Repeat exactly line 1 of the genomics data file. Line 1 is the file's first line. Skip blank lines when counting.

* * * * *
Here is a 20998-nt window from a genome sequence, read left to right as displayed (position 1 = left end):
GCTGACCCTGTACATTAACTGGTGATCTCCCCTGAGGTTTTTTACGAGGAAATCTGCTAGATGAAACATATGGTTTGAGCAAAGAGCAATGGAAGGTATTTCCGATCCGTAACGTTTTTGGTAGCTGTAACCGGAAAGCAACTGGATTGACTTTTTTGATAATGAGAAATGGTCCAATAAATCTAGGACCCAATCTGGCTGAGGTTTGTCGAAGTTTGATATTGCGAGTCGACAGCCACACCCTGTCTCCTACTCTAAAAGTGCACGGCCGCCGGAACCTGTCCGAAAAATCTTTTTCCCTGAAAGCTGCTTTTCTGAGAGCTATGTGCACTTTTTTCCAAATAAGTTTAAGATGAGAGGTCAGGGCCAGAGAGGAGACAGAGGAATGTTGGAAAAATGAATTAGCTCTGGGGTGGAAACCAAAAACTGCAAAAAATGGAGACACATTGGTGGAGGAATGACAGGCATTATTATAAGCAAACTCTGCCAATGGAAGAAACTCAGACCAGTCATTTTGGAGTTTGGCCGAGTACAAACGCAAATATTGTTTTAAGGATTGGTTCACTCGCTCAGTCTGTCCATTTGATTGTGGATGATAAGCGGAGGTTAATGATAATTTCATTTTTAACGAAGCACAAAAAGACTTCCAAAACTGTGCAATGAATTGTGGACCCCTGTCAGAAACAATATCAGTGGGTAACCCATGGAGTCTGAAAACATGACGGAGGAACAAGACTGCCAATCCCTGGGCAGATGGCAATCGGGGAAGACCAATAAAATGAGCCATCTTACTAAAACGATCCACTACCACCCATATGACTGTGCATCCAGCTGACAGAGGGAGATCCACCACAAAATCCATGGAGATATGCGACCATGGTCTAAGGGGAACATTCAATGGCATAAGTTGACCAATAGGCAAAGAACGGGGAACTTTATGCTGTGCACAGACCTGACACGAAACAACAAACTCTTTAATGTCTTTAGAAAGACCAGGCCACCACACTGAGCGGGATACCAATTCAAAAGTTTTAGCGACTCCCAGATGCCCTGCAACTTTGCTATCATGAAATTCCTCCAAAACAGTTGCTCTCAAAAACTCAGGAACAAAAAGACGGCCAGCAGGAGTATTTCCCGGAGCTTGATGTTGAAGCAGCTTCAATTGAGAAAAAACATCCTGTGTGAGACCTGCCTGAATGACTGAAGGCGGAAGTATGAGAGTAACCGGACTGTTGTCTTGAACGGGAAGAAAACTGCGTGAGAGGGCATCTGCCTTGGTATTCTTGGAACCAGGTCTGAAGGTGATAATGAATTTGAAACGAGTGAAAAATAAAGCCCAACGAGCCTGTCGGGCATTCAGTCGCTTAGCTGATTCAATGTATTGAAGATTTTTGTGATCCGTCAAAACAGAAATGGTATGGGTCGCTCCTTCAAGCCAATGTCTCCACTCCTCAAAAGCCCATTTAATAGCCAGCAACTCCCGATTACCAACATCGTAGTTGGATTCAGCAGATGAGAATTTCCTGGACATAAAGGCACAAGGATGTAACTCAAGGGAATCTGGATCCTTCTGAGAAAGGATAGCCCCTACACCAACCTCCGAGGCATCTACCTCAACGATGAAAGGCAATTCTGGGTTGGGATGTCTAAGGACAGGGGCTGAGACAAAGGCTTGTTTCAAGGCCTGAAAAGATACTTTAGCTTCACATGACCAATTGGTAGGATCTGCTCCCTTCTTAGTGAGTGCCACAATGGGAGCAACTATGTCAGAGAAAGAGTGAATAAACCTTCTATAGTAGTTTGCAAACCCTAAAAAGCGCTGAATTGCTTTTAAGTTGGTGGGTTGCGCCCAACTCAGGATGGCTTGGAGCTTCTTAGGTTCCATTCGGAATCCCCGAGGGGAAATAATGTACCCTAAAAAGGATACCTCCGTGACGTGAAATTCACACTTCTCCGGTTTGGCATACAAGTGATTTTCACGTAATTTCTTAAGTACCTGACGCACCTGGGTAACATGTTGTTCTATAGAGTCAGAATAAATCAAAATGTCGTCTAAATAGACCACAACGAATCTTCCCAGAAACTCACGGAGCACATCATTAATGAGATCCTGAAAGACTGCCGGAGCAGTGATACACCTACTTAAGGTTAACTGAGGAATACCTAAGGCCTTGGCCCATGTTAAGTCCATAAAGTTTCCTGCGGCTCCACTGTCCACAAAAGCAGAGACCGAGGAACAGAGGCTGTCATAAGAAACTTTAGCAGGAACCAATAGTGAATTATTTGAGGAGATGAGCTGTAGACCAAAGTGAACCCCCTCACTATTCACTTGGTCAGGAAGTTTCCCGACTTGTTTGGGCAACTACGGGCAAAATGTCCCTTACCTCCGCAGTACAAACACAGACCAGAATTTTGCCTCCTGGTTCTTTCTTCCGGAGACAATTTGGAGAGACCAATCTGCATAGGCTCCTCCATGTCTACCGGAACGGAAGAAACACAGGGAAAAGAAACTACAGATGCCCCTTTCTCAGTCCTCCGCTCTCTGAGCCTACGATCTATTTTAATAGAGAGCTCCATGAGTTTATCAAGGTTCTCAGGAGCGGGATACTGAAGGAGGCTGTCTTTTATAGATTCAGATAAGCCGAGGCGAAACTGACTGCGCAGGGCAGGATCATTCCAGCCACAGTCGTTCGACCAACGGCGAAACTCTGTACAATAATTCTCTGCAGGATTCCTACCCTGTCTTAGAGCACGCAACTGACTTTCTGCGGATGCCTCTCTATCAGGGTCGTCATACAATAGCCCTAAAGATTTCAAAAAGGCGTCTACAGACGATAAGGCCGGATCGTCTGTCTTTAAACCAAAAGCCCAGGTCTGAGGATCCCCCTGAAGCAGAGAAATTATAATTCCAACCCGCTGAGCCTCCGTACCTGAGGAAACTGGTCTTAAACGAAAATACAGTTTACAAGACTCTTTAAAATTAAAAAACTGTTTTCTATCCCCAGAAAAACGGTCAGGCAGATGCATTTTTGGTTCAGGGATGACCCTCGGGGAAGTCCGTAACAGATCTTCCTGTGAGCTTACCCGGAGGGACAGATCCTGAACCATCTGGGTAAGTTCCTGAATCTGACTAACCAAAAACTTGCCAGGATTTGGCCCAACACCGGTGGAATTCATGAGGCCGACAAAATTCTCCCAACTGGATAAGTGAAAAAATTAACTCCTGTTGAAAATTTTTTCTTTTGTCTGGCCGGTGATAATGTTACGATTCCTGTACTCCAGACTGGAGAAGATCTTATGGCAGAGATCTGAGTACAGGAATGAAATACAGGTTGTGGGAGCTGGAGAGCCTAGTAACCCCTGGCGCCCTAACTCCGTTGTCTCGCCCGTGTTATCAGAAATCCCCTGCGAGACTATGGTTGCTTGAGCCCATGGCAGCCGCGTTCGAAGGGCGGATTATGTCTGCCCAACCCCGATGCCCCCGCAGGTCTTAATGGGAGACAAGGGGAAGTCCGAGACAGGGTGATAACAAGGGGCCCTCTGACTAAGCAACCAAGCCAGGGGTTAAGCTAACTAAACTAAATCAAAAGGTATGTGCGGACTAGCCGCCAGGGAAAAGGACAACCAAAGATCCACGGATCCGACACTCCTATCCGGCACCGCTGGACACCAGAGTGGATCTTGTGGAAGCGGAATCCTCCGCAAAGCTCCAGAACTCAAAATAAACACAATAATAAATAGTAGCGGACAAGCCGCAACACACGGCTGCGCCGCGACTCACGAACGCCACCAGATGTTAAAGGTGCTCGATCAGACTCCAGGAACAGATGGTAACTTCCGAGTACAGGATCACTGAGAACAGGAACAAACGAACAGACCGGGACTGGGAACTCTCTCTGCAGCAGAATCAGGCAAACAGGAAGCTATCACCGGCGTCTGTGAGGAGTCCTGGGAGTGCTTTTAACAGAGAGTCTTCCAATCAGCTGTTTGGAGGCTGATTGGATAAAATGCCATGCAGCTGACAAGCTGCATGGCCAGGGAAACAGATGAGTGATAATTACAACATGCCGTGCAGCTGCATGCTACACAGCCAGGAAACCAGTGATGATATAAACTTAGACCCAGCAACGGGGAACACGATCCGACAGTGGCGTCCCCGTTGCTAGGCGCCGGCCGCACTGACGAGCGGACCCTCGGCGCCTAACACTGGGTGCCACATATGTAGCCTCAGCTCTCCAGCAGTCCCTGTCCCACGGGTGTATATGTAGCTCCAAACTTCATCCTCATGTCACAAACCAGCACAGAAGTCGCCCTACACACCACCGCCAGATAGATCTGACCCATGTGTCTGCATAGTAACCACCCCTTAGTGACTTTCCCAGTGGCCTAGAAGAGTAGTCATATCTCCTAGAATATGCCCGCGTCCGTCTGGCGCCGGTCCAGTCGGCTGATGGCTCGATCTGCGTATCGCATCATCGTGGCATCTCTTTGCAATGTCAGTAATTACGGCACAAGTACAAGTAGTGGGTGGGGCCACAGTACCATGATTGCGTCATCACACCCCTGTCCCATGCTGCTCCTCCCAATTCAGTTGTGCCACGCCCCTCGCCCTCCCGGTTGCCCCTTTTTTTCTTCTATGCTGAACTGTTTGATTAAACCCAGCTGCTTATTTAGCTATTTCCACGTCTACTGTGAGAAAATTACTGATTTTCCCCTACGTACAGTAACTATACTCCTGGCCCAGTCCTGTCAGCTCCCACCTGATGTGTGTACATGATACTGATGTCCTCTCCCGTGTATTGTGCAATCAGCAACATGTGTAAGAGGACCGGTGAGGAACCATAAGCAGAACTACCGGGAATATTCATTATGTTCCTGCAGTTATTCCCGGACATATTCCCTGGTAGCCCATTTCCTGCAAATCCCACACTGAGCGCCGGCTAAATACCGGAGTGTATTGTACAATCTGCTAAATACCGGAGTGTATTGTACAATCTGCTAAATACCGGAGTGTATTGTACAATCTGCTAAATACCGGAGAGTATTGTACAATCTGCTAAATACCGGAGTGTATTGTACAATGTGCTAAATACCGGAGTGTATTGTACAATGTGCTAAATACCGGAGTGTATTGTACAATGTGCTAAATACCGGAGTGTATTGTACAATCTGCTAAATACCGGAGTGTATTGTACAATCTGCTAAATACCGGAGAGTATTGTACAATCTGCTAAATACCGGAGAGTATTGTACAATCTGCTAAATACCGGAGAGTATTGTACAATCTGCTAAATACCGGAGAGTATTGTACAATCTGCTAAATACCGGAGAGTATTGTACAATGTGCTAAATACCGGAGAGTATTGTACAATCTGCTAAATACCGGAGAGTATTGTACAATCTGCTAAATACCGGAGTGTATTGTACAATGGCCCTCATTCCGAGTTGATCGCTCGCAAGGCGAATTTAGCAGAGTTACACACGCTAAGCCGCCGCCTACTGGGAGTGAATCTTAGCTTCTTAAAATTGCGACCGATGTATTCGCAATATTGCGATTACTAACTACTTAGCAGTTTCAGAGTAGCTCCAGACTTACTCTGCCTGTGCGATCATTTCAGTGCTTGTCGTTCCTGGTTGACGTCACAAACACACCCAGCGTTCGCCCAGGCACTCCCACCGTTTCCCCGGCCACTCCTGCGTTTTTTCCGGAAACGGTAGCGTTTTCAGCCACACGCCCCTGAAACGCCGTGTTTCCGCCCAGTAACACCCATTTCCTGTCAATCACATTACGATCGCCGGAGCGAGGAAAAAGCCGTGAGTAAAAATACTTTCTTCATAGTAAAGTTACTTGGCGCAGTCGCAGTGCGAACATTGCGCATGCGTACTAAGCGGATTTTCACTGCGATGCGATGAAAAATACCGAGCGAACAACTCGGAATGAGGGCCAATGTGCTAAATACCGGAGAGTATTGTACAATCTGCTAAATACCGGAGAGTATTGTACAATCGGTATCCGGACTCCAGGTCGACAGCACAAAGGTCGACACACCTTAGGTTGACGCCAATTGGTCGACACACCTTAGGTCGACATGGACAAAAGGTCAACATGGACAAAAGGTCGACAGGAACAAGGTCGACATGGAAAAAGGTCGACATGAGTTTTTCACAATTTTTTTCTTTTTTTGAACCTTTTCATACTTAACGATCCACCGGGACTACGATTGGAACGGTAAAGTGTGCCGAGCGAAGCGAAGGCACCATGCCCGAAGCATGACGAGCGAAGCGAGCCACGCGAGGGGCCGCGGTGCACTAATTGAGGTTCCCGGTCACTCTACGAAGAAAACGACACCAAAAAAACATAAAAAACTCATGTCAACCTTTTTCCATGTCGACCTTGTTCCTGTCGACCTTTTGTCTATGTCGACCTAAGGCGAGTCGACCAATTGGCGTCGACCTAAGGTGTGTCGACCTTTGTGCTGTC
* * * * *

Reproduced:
Here is a 20998-nt window from a genome sequence, read left to right as displayed (position 1 = left end):